Background: Individuals with diabetic peripheral neuropathy (DPN) have deficits in sensory and motor skills leading to inadequate proprioceptive feedback, impaired postural balance and higher fall risk. Objective: This study investigated the effect of sensor-based interactive balance training on postural stability and daily physical activity in older adults with diabetes. Methods: Thirty-nine older adults with DPN were enrolled (age 63.7 ± 8.2 years, BMI 30.6 ± 6, 54% females) and randomized to either an intervention (IG) or a control (CG) group. The IG received sensor-based interactive exercise training tailored for people with diabetes (twice a week for 4 weeks). The exercises focused on shifting weight and crossing virtual obstacles. Body-worn sensors were implemented to acquire kinematic data and provide real-time joint visual feedback during the training. Outcome measurements included changes in center of mass (CoM) sway, ankle and hip joint sway measured during a balance test while the eyes were open and closed at baseline and after the intervention. Daily physical activities were also measured during a 48-hour period at baseline and at follow-up. Analysis of covariance was performed for the post-training outcome comparison. Results: Compared with the CG, the patients in the IG showed a significantly reduced CoM sway (58.31%; p = 0.009), ankle sway (62.7%; p = 0.008) and hip joint sway (72.4%; p = 0.017) during the balance test with open eyes. The ankle sway was also significantly reduced in the IG group (58.8%; p = 0.037) during measurements while the eyes were closed. The number of steps walked showed a substantial but nonsignificant increase (+27.68%; p = 0.064) in the IG following training. Conclusion: The results of this randomized controlled trial demonstrate that people with DPN can significantly improve their postural balance with diabetes-specific, tailored, sensor-based exercise training. The results promote the use of wearable technology in exercise training; however, future studies comparing this technology with commercially available systems are required to evaluate the benefit of interactive visual joint movement feedback.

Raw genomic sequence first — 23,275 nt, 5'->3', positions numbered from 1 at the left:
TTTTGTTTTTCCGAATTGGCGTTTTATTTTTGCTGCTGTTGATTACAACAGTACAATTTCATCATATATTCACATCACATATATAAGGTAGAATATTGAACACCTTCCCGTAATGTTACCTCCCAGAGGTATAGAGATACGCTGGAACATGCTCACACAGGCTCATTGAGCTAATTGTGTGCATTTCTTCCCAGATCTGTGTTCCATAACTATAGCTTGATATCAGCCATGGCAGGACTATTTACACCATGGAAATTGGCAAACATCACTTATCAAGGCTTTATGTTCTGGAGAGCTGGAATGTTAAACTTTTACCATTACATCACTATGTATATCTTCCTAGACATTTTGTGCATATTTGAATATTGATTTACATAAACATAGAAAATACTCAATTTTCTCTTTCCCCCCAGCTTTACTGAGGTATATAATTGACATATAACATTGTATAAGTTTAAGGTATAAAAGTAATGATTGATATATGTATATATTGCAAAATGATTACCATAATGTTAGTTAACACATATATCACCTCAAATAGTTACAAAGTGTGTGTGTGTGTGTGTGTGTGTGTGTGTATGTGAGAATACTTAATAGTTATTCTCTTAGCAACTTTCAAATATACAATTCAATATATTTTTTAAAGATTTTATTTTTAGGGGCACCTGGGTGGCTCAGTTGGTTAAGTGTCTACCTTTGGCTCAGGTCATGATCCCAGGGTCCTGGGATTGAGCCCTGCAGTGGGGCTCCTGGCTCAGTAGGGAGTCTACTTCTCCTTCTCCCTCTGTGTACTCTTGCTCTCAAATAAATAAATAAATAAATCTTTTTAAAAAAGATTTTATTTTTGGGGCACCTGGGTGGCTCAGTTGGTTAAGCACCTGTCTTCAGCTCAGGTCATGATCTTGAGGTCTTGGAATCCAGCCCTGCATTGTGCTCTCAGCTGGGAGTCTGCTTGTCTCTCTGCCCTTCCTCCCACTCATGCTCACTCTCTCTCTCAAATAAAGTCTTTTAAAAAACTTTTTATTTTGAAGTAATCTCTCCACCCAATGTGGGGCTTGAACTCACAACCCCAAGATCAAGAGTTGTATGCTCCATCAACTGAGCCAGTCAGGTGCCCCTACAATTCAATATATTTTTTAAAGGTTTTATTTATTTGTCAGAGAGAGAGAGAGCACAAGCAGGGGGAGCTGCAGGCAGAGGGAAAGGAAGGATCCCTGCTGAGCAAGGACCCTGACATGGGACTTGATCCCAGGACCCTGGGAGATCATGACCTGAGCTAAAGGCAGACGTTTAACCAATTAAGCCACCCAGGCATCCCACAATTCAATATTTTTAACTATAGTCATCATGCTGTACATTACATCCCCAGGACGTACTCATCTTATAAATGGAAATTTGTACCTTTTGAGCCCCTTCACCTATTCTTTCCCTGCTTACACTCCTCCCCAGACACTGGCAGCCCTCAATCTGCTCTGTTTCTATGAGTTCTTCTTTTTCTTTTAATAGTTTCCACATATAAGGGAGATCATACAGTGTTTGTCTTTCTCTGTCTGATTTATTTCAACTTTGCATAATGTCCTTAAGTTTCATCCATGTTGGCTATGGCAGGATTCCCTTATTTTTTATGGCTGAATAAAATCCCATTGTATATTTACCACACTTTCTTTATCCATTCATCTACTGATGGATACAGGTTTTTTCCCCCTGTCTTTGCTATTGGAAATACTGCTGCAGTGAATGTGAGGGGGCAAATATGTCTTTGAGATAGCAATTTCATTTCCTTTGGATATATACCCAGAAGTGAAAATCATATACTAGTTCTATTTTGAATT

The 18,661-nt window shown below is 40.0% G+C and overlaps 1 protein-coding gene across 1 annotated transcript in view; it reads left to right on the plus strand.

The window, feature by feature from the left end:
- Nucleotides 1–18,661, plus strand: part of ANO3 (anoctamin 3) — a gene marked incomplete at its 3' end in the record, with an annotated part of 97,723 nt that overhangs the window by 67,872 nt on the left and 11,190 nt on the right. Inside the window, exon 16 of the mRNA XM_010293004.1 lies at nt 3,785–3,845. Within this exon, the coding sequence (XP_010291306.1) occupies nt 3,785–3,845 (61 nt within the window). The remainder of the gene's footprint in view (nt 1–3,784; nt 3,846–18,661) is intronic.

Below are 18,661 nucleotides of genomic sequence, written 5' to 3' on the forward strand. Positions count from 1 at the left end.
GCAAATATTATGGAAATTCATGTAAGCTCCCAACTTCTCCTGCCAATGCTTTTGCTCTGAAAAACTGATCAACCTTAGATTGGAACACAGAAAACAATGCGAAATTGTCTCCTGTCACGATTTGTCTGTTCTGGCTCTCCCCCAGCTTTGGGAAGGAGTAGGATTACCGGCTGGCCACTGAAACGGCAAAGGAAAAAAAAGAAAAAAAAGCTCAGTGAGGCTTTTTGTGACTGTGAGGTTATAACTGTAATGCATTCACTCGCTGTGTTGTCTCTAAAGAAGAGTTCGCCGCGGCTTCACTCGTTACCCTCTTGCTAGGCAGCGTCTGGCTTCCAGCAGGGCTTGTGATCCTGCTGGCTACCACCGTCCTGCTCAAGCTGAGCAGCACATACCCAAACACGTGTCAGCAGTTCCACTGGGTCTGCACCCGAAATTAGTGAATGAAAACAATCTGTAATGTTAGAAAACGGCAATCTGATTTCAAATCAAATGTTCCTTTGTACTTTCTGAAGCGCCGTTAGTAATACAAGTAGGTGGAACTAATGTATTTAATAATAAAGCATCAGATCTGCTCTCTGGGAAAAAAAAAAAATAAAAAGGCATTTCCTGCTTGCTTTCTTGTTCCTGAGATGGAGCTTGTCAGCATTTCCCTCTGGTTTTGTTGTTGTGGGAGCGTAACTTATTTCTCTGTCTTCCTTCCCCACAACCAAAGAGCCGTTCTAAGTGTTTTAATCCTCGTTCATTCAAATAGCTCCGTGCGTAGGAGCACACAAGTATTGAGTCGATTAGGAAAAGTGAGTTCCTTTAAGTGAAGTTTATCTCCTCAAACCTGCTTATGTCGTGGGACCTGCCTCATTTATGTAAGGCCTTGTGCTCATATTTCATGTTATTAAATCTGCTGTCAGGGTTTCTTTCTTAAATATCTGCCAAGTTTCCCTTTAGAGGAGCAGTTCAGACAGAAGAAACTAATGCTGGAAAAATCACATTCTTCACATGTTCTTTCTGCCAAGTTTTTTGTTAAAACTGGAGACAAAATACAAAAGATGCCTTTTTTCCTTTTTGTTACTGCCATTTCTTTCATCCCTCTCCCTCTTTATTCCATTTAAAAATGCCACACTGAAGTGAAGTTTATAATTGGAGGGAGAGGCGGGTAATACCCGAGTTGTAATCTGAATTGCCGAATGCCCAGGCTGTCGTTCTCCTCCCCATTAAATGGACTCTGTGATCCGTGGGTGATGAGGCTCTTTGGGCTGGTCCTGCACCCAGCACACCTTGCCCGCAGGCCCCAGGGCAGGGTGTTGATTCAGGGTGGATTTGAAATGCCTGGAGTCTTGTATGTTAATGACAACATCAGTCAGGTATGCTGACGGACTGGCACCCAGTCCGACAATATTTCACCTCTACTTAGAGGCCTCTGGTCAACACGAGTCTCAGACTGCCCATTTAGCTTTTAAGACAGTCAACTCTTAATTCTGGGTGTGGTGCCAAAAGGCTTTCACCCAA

Sunday, February 15, 2015

Wearable Robots? That's a thing now at SALSA-iCAMP thanks to the geektastic folks at Sugar Lab. See more at #DFCon15

Healthy skin in #diabetes should be more like a tortilla and less like a cracker, right?





 2014 Jul-Aug;28(4):488-93. doi: 10.1016/j.jdiacomp.2014.03.011. Epub 2014 Mar 22.

The relationship between the mechanical properties of heel-pad and common clinical measures associated with foot ulcers in patients with diabetes.

Abstract

AIM:

The present study aims at investigating the correlation between the mechanical properties of the heel-pad of people with type-2 diabetes and the clinical parameters used to monitor their health and ulceration risk.

METHODS:

A new device for the in-vivo testing of plantar soft tissues was built and pilot-tested. This device consists of an ultrasound probe connected in series with a dynamometer. Loading is applied manually using a ball-screw actuator. A total of 35 volunteers with type-2 diabetes were recruited and the thickness, stiffness of their heel-pads as well as the energy absorbed during loading were assessed. The participants with diabetes also underwent blood tests and measurements of Ankle Brachial Index and Vibration Perception Threshold.

RESULTS:

Pearson correlation analysis revealed strong correlations between triglycerides and heel-pad stiffness (r=0.675, N=27, p<0.001) and between triglycerides and energy (r=-0.598, N=27, p=0.002). A correlation of medium strength was found between Fasting Blood Sugar (FBS) and stiffness (r=0.408, N=29, p=0.043).

CONCLUSIONS:

People with type-2 diabetes and high levels of triglycerides and FBS are more likely to have stiffer heel-pads. Increased stiffness could limit the tissues' ability to evenly distribute loads making them more vulnerable to trauma and ulceration.
Copyright © 2014 Elsevier Inc. All rights reserved.

KEYWORDS:

Diabetic foot; FBS; Hypertriglyceridemia; In-vivo tissue stiffness; Ulceration risk; Ultrasound indentation

SALSA's Armstrong Keynotes 13th Japanese Society for Footcare @bio5 @apmatweets